There are huge number of satellites and other spacecraft in orbit around the Earth and around other celestial bodies in our solar system. The point of all the spacecraft is to gather information to allow scientists and researchers to learn more about our world and the universe around us. Last year NASA crashed the twin GRAIL spacecraft into the side of a mountain on the moon.
Crashing these two spacecraft wasn't an accident, NASA did it on purpose on December 17, 2012. The crash site was on a lunar mountain near the moon's North Pole. The goal of crashing the two spacecraft into the moon was to kick up a plume of debris to help determine more about the composition of the Earth's natural satellite.
NASA used its Lunar Reconnaissance Orbiter to take photographs during and after the impact. The LRO was in a low orbit only about 100 miles from the lunar surface when the GRAIL spacecraft, Ebb and Flow made their fiery collision with the moon. The site of the impact was in shadow at the time of the collision so the LRO team had to wait until the plume of material rose high enough into the sunlight to make their observations.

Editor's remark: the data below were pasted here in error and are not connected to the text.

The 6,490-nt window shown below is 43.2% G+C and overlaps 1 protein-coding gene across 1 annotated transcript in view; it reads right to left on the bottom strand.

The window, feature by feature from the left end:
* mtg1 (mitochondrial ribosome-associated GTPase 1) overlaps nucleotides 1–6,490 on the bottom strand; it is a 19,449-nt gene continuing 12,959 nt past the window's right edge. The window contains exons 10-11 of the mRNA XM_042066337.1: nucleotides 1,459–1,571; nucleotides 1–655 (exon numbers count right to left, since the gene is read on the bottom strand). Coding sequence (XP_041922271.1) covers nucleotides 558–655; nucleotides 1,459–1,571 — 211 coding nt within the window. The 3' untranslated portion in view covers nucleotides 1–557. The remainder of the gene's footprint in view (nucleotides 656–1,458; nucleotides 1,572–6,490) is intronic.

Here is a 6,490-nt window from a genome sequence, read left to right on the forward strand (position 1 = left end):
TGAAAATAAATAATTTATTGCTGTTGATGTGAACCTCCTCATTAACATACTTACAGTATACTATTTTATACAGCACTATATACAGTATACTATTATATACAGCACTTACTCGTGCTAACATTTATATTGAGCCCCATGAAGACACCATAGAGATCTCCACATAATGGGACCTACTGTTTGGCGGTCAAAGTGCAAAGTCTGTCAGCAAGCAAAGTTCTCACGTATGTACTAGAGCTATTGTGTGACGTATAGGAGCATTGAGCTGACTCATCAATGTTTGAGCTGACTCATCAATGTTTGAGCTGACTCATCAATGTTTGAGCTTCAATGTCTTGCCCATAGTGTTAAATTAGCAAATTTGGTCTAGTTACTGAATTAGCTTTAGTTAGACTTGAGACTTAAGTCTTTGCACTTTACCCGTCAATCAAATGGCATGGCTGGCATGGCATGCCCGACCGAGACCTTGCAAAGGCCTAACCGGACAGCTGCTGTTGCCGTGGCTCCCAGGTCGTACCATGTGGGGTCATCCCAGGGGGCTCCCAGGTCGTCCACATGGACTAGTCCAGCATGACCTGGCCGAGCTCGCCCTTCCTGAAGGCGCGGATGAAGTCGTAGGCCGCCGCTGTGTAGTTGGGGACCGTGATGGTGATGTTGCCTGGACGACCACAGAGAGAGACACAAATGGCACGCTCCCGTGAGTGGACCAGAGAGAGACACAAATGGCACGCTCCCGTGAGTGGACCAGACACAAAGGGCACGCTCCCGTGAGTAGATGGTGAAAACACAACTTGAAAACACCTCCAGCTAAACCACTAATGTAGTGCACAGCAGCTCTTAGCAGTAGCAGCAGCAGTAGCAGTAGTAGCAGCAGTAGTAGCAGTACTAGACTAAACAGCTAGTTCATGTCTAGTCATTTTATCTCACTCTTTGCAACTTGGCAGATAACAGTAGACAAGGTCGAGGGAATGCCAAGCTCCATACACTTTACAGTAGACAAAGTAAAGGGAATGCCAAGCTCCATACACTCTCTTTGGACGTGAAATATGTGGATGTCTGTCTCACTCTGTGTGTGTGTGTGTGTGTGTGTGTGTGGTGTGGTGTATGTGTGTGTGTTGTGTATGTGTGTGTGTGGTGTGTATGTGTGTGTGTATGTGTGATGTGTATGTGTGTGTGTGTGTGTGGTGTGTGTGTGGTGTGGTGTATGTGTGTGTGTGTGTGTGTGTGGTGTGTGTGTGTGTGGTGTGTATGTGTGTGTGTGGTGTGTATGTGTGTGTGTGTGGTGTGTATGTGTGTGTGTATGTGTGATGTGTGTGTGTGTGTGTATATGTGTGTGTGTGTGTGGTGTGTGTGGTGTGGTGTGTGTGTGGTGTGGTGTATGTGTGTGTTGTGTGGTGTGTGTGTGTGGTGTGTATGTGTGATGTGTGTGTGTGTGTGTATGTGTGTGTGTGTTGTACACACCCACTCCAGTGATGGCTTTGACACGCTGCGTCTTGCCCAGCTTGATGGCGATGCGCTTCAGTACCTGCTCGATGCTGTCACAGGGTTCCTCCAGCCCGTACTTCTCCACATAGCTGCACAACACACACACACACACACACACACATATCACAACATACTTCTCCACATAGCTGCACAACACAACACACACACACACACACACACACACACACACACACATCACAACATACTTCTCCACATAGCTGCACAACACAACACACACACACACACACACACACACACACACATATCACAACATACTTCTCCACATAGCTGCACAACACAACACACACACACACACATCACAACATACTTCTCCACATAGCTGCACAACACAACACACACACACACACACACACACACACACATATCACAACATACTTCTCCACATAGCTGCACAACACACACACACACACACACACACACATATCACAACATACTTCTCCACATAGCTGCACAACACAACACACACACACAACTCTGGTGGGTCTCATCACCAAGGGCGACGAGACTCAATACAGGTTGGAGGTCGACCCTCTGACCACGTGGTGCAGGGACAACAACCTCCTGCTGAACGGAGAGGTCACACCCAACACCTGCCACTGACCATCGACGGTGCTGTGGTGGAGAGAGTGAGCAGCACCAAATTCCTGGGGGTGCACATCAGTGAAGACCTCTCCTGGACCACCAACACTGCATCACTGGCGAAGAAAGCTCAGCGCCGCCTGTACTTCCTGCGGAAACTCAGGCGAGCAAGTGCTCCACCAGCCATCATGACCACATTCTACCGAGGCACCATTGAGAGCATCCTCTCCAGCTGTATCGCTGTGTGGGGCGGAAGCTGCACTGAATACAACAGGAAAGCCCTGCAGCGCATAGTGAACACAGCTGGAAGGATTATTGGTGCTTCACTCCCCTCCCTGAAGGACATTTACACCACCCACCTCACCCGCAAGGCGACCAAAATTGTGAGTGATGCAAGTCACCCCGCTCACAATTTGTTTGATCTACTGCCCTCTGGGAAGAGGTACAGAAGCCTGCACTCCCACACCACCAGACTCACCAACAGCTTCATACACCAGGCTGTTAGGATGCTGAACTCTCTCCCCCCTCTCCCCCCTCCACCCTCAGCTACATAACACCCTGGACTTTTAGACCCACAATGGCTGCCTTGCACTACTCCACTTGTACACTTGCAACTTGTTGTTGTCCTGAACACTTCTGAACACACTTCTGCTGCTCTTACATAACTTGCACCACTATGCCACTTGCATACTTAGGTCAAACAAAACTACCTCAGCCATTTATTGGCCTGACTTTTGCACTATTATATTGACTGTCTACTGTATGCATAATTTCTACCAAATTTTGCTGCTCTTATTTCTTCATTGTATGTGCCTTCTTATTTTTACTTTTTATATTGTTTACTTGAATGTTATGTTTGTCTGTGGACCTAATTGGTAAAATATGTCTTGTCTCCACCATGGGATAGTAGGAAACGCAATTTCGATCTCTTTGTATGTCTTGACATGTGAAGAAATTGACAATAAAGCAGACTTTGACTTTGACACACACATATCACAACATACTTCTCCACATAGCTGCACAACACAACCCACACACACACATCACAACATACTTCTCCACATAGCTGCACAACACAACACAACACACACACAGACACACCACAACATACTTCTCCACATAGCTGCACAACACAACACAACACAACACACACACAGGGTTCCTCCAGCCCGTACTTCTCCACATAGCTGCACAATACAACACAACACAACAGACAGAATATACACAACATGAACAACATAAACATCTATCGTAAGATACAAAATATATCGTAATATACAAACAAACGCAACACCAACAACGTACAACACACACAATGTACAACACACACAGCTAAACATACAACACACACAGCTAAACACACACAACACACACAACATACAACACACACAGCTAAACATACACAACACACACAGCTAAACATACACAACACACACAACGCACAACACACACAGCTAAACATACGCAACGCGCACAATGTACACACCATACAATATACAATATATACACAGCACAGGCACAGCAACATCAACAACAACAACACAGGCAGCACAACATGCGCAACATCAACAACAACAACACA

The LAMP ultraviolet imaging spectrograph aboard the spacecraft was able to detect mercury and enhancements of atomic hydrogen in the plume of material. Scientists were surprised to find mercury in the impact plume because mercury is volatile and easily vaporized. Scientists believe that mercury could accumulate in the very cold and permanently shadowed craters on the moon surface, but they didn't believe mercury could exist an area that received regular sunlight. The GRAIL spacecraft were prattling about 3771 mph when they hit the surface of the moon.